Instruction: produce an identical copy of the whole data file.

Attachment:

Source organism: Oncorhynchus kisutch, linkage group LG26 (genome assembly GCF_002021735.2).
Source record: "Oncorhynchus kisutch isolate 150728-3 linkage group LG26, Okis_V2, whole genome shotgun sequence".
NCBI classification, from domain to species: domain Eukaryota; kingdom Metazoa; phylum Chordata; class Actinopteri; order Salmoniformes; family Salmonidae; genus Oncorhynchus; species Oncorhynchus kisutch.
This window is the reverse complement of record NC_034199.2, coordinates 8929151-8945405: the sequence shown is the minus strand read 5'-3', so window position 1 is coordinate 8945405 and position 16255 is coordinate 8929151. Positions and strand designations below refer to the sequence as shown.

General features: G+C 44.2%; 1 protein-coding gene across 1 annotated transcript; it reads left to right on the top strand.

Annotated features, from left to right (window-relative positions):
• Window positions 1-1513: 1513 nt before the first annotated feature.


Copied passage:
Source organism: Oncorhynchus kisutch, linkage group LG26 (genome assembly GCF_002021735.2).
Source record: "Oncorhynchus kisutch isolate 150728-3 linkage group LG26, Okis_V2, whole genome shotgun sequence".
NCBI classification, from domain to species: domain Eukaryota; kingdom Metazoa; phylum Chordata; class Actinopteri; order Salmoniformes; family Salmonidae; genus Oncorhynchus; species Oncorhynchus kisutch.
This window is the reverse complement of record NC_034199.2, coordinates 8929151-8945405: the sequence shown is the minus strand read 5'-3', so window position 1 is coordinate 8945405 and position 16255 is coordinate 8929151. Positions and strand designations below refer to the sequence as shown.

General features: G+C 44.2%; 1 protein-coding gene across 1 annotated transcript; it reads left to right on the top strand.

Annotated features, from left to right (window-relative positions):
• Window positions 1-1513: 1513 nt before the first annotated feature.